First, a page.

Chief of staff Kelly calm on a tightrope in rare press event

Honolulu Star-Advertiser - - NATION - By Michael D. Shear

WASH­ING­TON >> In his first ex­tended ap­pear­ance be­fore the White House press corps on Thurs­day, John F. Kelly, the for­mer Marine gen­eral turned pres­i­dent’s chief of staff, came off as very un-Trumpian.

Kelly firmly em­braced diplo­macy with North Korea, sharply con­trast­ing the pres­i­dent’s re­cent dec­la­ra­tion that ne­go­ti­a­tions are a waste of time. Em­ploy­ing a bit of jovial ban­ter with the press, the chief of staff struck an easy­go­ing tone in as­sur­ing re­porters that he means “no dis­re­spect to you all” — just hours af­ter Pres­i­dent Don­ald Trump again railed in a Twit­ter post against “Fake News” that was “go­ing all out in or­der to de­mean and den­i­grate!”

And Kelly deftly tried to soften Trump’s morn­ing mus­ing that fed­eral aid work­ers could not stay “for­ever” in hur­ri­cane-rav­aged Puerto Rico.

Yet if Kelly’s rare mo­ment in the news me­dia spot­light was partly about pres­i­den­tial cleanup, it also was per­fectly clear that he knew Trump would be watch­ing. With the cam­eras rolling, Kelly put in an en­thu­si­as­tic plug for a border wall, lec­tured re­porters about get­ting “bet­ter sources” and in­sisted that he had no in­ten­tion of try­ing to con­trol the pres­i­dent’s tweet­ing. He called Trump “a man of ac­tion” and “a straight­for­ward guy.” Such is the tightrope that a chief of staff in a Trump pres­i­dency must walk: si­mul­ta­ne­ously demon­strat­ing a sense of calm and or­der in­side the White House while be­ing care­ful not to ap­pear crit­i­cal of the pres­i­dent’s lack of those very qual­i­ties.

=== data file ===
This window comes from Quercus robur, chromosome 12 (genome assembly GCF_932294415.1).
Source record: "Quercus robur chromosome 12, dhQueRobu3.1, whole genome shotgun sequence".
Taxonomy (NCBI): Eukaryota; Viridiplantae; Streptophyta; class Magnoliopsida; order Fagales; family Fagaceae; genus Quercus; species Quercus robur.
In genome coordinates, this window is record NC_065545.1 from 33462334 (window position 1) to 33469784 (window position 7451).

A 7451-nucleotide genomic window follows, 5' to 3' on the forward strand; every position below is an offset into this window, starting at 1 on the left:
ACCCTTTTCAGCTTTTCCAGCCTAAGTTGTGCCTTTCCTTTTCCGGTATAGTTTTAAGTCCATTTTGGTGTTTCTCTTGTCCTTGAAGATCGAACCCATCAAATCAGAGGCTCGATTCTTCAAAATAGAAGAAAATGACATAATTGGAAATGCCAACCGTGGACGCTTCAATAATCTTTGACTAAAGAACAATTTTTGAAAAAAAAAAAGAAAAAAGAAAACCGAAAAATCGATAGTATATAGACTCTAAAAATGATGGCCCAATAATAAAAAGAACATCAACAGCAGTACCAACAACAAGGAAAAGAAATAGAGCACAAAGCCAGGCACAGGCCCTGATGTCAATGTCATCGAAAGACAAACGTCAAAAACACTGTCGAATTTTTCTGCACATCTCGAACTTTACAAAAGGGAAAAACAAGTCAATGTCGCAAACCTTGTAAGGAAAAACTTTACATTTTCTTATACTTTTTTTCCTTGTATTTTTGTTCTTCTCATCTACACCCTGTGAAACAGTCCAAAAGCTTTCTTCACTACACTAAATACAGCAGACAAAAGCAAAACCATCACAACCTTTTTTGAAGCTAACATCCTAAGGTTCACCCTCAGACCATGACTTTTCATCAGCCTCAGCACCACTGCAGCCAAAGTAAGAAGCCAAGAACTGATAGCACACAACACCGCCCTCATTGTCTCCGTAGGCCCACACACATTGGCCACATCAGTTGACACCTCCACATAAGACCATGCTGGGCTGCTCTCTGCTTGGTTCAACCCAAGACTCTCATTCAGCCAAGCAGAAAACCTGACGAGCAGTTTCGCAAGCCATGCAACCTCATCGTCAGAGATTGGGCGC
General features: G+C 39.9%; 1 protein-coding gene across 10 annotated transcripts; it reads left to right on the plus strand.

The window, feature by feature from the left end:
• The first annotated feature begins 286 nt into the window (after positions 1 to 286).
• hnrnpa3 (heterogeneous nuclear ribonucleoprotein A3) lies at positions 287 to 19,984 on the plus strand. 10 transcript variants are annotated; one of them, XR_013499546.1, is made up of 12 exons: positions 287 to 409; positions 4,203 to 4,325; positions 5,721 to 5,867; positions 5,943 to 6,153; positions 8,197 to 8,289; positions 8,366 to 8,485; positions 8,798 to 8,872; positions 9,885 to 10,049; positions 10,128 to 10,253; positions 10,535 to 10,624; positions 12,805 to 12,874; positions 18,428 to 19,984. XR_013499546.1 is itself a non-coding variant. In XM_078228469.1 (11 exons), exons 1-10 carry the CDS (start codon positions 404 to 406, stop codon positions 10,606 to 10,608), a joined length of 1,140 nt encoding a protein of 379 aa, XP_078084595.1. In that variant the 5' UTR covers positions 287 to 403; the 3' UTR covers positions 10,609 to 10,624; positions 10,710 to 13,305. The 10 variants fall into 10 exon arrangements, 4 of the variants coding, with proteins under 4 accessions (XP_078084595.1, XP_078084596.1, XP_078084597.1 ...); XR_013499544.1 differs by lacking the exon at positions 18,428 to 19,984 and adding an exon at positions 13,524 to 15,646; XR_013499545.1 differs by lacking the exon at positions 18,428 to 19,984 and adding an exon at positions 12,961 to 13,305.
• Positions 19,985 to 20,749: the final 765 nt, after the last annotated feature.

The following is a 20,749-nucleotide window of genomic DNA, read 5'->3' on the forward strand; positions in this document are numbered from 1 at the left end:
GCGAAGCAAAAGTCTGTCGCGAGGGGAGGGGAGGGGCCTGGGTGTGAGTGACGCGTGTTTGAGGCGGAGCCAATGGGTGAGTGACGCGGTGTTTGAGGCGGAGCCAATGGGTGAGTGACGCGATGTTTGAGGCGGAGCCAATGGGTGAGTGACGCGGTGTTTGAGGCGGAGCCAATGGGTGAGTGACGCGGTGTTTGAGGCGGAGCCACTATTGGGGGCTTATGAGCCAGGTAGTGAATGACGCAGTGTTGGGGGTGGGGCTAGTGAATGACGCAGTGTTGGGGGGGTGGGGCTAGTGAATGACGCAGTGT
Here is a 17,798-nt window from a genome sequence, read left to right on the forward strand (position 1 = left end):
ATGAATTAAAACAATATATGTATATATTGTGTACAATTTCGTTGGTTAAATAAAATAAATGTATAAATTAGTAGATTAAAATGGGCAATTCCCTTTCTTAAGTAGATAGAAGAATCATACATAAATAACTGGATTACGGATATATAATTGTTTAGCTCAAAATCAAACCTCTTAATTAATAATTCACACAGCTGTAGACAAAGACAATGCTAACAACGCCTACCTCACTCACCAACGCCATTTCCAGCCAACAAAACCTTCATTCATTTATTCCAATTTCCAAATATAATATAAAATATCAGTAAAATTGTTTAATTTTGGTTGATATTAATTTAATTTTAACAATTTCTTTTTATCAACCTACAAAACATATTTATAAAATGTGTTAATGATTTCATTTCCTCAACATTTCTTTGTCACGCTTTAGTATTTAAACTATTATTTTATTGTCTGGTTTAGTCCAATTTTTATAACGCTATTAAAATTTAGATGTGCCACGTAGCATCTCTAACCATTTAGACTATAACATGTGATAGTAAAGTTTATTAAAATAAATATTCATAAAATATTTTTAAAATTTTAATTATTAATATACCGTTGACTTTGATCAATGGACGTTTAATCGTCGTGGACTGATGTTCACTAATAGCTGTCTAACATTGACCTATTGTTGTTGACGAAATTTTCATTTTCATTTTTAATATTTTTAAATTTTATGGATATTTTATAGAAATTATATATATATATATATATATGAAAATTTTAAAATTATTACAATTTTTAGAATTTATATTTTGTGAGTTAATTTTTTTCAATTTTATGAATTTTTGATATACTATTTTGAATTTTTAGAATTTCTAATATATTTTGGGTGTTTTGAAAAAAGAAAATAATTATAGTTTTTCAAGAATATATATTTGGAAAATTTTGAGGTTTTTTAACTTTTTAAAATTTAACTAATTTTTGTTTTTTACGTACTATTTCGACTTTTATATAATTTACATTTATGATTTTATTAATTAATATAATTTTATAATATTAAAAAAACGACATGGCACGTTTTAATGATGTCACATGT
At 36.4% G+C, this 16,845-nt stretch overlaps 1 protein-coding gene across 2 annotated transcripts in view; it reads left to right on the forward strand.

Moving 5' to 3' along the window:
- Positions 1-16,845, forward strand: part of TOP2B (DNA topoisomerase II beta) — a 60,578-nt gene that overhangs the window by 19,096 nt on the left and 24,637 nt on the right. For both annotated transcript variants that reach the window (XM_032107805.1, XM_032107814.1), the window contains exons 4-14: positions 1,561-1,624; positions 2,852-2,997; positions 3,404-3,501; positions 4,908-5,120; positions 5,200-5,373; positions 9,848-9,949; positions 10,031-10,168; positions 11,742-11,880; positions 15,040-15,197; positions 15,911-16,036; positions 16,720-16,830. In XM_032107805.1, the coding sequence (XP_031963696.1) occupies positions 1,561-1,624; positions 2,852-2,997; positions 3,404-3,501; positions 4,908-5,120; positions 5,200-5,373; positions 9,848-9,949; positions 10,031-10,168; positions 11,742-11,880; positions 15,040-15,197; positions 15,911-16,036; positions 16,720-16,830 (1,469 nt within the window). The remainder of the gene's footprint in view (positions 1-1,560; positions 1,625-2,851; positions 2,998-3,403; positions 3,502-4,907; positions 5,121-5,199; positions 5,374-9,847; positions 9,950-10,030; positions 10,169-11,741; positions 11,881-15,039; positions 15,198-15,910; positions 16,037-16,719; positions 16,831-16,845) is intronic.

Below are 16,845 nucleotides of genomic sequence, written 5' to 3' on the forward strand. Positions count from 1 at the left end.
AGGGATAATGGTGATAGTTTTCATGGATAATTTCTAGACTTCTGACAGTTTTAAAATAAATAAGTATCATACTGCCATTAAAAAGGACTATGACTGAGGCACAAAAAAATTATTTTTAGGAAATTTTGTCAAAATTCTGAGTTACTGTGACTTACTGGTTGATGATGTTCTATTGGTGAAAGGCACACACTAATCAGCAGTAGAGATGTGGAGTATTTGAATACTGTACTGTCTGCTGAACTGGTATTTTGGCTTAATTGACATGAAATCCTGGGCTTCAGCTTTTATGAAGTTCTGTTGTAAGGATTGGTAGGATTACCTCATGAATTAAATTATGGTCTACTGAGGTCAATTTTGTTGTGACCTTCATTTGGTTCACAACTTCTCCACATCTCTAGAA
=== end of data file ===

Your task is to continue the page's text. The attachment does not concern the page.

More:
“His goal seemed to be to re­as­sure peo­ple that there’s a grown-up in the room with Trump,” said Chris Whip­ple, the au­thor of “The Gate­keep­ers,” a book about White House chiefs of staff. “In the midst of all the chaos and the back-stab­bing in the West Wing, he looks like a grown-up. He smiles. He seems rea­son­able. All of that is a plus.”

If there was any doubt that Kelly faces a dif­fi­cult bal­anc­ing act, the chief’s first task on Thurs­day was to beat back ru­mors that his own job is in im­me­di­ate jeop­ardy. In do­ing so, he be­came the sec­ond top Trump of­fi­cial in a week to in­sist he is not about to be fired. “I would just of­fer to you that although I read it all the time pretty con­sis­tently, I’m not quit­ting to­day,” Kelly quipped, re­fer­ring to news re­ports that have sug­gested he is dis­cour­aged at the White House and on the outs with Trump. “I just talked to the pres­i­dent — I don’t think I’m be­ing fired to­day. And I’m not so frus­trated in this job that I’m think­ing of leav­ing.”

Last week, Sec­re­tary of State Rex W. Tiller­son faced a sim­i­lar task af­ter re­ports that he had called Trump a “mo­ron.” But where Tiller­son was awk­ward and brusque dur­ing a sim­i­lar face-off with the press, Kelly was smooth and ge­nial. His only frus­tra­tion, Kelly said, was re­peat­edly read­ing un­true sto­ries about things Trump said, or of peo­ple who are about to be fired.

NEW YORK TIMES

John Kelly, the White House chief of staff, fielded ques­tions Thurs­day dur­ing a daily briefing at the White House in Wash­ing­ton.

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